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In microservices architecture, one single MicroService can be updated and deployed in a stronger hardware without affecting other services. Also each MicroService can be developed and deployed in a different language – Java, C, C++, Scala, Python, etc. Granular governance and decentralized data management where each MicroService label and handle data separately is also possible.

Microservices architecture supports automated, integration with Continuous Integration (CI) and Continuous Delivery (CD) pipelines allowing developers to safely and frequently evolve the application and scale-out to be nearly instantaneous, allowing an application to adapt to changing loads. Their loose coupling also means that each MicroService can scale independently and can move entire assemblies of Microservices from one deployment environment to another there by achieving infrastructure portability

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MicroServices in the IoT Automotive World

In an IoT Automotive world the “Things” are most of the times the small machines with their own processor, operating system and sensors and contain some (hard-wired) logic. They can be communicated using some lightweight APIs. They are completely autonomous, run in their own process space and deliver a small service which means a “Thing” is the ultimate incarnation of a MicroServices living inside the car.

Automotive IoT generates certain types of workloads that promote the adoption of MicroServices in a container instead of virtual machines for a lightweight, loosely-coupled deployment. Containers encapsulate discrete components of application logic provisioned only with the minimal resources needed to do their job. Unlike virtual machines (VM), containers have no need for embedded operating systems (OS) and calls are made for OS resources via an application programming interface (API). So when viewed through the lens of IoT requirements both Containers and Microservices have a high degree of relevance to be applied for the future IoT systems design.

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When an automobile manufacturer rolls out one or more connected car models, each car may have several user apps (Navigation, etc.), as well as several sensors that upload telemetry data to the manufacturer’s cloud. Also the manufacturer may want to update the software on a frequent basis. In this type of situation we can use containers and microservices and reap the benefits of instantiating one container (container in auto scaling group) per car. Furthermore, the OEM backend can even have one MicroService per individual sensor since the container technology can rise to this challenge, of scaling to hundreds of thousands of cars. If there is one MicroService per sensor, then an intelligent integration infrastructure that manages the telemetry messages and compress them, to optimize message traffic is required, since the communications link between the automobiles and the cloud is limited and is relatively expensive.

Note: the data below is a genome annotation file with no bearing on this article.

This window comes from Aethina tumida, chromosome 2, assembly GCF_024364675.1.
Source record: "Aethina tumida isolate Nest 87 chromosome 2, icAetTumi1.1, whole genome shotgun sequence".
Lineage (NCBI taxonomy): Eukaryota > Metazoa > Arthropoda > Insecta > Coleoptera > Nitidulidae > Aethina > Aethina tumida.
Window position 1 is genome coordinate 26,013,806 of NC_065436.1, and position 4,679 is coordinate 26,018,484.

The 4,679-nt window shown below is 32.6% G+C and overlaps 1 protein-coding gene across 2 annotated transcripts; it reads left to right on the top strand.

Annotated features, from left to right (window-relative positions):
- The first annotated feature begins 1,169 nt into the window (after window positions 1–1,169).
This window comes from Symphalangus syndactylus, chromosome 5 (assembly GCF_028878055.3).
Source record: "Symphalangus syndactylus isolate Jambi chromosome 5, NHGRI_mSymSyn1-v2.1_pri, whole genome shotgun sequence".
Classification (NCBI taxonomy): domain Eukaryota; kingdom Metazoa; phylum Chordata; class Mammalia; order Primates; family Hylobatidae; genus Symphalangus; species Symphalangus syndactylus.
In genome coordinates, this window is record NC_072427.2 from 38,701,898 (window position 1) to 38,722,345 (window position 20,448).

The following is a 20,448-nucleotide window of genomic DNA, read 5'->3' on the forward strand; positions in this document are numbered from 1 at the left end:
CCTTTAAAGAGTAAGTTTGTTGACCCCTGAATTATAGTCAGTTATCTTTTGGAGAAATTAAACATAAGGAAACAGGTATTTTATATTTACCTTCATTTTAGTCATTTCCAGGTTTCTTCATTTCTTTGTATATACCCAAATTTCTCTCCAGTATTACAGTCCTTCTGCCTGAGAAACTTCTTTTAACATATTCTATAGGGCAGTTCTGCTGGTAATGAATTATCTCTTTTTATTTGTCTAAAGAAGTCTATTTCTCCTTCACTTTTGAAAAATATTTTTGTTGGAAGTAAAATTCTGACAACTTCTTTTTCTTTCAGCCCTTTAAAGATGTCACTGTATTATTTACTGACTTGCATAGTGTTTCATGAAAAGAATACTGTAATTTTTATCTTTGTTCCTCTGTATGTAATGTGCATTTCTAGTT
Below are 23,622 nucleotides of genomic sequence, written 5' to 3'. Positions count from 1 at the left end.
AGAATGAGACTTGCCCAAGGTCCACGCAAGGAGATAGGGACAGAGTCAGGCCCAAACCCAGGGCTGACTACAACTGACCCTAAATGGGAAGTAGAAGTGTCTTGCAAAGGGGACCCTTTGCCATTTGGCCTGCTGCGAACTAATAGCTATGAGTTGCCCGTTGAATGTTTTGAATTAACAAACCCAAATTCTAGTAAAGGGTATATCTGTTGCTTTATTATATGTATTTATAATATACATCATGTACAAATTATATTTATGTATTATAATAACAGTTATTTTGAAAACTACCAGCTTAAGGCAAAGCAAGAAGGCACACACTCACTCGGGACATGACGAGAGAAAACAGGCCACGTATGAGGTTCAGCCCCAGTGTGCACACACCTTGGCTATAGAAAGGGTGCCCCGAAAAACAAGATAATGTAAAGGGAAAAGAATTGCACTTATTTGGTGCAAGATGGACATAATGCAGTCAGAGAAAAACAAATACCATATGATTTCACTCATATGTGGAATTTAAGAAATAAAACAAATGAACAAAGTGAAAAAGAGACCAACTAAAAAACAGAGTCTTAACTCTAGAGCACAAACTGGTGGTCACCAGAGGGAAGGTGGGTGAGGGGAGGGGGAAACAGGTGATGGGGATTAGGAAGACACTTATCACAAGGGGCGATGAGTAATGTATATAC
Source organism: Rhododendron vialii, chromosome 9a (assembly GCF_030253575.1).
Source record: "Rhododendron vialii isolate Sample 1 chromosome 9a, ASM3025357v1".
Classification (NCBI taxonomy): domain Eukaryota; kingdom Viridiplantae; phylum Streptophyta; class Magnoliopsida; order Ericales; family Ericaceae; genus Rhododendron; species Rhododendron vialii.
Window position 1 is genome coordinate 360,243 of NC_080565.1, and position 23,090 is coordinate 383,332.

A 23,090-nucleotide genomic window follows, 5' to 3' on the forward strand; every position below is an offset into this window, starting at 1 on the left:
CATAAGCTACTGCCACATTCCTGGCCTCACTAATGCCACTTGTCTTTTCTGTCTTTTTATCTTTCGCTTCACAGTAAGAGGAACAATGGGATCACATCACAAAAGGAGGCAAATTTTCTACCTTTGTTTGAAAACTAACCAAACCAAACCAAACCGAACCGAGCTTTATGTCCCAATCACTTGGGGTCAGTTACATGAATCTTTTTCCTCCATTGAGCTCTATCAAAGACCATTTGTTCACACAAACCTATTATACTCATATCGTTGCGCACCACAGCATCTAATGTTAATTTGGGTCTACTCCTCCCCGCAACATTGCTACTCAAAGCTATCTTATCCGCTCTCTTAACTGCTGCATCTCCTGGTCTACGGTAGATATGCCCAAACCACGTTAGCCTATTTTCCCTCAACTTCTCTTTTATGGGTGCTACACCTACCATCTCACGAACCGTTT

Achieving MicroServices

While Microservices are a product of software architecture and programming practices, the potential mistake in developing Microservices is ignoring the impact that Microservices can have on Operations. Microservices architectures typically produce smaller, but more numerous artifacts that Operations is responsible for regularly deploying and managing. These deployments are called microdeployments. In order to accelerate the development and bridge the gap between microservices and microdeployments every OEM must nurture a DevOps culture within the organization. DevOps is not a role. DevOps is a term that describes the mindset and the organizational structures that are required to deeply integrate Development and Operations for developing MicroServices based Applications.

At present, many Auto makers including Ford, Mercedes-Benz, and VW are actively adapting Microservices/Container architecture principles in developing IoT enabled apps for their vehicles. So with a bright future on the horizon, let’s welcome the software assembly to the Vehicle Production Assembly Line!!